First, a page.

Which application produces the best results, with respect to mold prevention:

  • An all-in-one paint with primer
  • Apply plain primer, then regular paint

Is using either process better for mold and mildew prevention? I haven't tried it yet, and will be waiting until spring.

  • 3
    I don't think of primer as being for mold prevention, so I'm not sure what question you're trying to ask. And yes, requests for comments on specific brands are less likely to get good answers than questions about principles and techniques. – keshlam Nov 14 '15 at 16:20

This is a bit of a broad question. Better at what? On what surfaces?

Paint/primer combos are just high build paints with good hiding abilities.

If you're painting over a new drywall one coat of paint and primer doesn't seem to give good results. You can use the first coat of paint/primer as the primer coat but why use a $30 per gallon paint/primer as the primer coat when a $10/gal PVA primer (or more savings in 5 gallon buckets) has been doing that job reliably for years.

Painting over bare wood? Most good latex primers won't seal the wood to prevent tannins from knots bleeding through so I wouldn't count on a latex based paint/primer to do much better. There are specific primers that work well in these situations.

If you're concerned about inhibiting mold you should first look to correct that conditions that are favorable to mold growth. Up until recently paints could only inhibit the growth of mold on their surface but now there's a mold killing primer made by Zinsser who I believe was the first company that was addressing mold/mildew concerns in their paints and additive products. Personally I would use traditional means of killing mold first and possibly use that primer for some extra piece of mind.

Going over oil based paint with latex or a high gloss sheen with flat? These are applications where you should get better performance with a primer that works well for those applications.

Paint/primer products work well for going over already painted surfaces where you just want to change the color of an interior surface. The high build will make covering the old color more effective and you could possibly get away with just one coat. I personally always like to do two coats though.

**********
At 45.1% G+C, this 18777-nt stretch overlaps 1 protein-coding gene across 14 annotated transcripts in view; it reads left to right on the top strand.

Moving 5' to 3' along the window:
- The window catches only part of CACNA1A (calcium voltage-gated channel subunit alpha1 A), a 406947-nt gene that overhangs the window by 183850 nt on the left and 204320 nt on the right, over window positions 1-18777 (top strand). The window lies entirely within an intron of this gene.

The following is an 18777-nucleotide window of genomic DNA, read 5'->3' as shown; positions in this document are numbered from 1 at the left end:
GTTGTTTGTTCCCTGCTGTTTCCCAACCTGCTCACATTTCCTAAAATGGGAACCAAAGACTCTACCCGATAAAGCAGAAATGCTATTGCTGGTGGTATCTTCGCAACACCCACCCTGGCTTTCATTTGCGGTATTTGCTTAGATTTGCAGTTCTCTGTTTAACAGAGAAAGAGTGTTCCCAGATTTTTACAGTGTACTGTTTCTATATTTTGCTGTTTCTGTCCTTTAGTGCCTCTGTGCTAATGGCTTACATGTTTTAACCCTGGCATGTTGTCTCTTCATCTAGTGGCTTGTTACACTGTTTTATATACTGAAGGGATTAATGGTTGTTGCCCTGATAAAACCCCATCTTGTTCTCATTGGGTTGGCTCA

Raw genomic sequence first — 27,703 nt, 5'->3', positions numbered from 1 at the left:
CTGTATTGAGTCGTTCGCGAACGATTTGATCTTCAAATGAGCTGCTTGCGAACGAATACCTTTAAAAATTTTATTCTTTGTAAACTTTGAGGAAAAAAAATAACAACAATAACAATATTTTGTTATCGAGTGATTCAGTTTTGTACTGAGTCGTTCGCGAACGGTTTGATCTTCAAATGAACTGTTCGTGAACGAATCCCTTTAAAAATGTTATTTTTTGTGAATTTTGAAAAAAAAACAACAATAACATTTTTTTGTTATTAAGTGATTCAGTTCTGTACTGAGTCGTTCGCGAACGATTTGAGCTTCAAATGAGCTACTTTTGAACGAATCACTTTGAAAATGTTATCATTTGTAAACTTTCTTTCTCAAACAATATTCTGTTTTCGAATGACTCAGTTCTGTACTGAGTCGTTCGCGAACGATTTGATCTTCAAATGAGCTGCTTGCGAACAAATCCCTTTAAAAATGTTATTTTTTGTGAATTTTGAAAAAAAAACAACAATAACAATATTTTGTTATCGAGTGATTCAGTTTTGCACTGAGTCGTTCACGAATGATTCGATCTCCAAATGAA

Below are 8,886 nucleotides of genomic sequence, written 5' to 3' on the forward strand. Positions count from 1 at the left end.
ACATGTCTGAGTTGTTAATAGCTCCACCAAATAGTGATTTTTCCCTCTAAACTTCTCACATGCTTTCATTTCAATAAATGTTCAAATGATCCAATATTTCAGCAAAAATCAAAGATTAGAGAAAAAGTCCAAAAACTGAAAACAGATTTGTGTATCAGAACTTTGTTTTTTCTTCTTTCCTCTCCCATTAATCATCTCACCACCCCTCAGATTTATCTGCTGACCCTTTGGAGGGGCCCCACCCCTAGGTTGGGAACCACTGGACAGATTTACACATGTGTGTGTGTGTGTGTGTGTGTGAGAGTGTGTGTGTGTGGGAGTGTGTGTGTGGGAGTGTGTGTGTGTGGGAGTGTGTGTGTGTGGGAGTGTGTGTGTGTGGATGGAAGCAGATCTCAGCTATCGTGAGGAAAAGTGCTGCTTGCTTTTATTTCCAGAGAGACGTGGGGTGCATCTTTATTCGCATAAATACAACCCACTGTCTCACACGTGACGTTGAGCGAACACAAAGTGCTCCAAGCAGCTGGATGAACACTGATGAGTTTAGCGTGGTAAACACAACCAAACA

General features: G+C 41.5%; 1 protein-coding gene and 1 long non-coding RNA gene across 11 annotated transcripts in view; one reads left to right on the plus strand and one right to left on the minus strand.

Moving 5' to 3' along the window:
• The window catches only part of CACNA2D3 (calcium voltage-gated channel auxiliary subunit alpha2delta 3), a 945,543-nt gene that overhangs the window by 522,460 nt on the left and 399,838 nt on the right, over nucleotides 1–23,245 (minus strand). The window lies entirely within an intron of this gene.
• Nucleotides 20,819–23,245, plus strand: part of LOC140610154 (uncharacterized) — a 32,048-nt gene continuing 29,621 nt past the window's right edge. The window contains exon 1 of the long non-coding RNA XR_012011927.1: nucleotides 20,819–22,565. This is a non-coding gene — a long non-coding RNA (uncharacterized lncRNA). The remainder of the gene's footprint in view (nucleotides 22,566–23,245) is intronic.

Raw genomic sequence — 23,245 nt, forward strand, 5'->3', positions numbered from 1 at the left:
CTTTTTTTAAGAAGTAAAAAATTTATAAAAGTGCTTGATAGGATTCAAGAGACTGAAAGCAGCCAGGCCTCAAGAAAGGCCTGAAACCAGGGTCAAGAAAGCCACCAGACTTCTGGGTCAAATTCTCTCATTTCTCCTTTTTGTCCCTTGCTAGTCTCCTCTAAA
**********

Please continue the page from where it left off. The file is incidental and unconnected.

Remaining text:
Primer is not a single product. There are many different types of primers suited for different situations. If you want the best results choose the right primer for your specific application. In some cases the primer will be cheaper than an extra coat of paint/primer, in others the primer may be the same cost or more expensive but will give you better results for that specific application.


The only sure way to identify a high quality paint is to read the label. Specifically look at the contents or ingredients. It should state a percentage of "binders" or "resins". The more the better. Another easy to tell sign of a good paint is by how long the manufacturer guarantees it to last for. The types of paints advertised as "one coat" or "paint and prime" are relatively new to the paint scene. They contain a heavier amount of pigments and resins and are priced accordingly. They can be a true time saver when compared to the 2 coat process of applying primer and than a finish coat. But remember unless you are drastically changing the wall color any good paint will cover in one coat. For mold prevention most supply stores will have an additive (ask for a mildewcide) in a small packet that prevents mold growth on the paint.

  • Might be a US thing; I haven't seen a single European product specify the amount of binder or resin. They do specify the percentage of solids and amount of VOCs, and most also have the product density stated. – Fizz Sep 22 '17 at 18:09

Most high quality paints have a bio-inhibiting additive in there already, and putting in aftermarket additives is discouraged by many paint manufacturers (and often voids the warranty). You will have the best results if you:

  1. Properly prepare the surface.
  2. Use a high quality paint: look for percentage of "total solids"- higher is better (this is pigment and resins) vs. percentage of solvents- lower is better (for latex paint we are talking about water). Glossy paints will generally work better against mold and mildew.
  3. Use high quality applicators.

Nobody has enough experience with the paint/primer combination products to give you a good opinion on durability and longevity vs. normal primer then paint technique. I personally do not use it, I can't tell you why, I guess I just think it's a gimmick and don't trust it yet.

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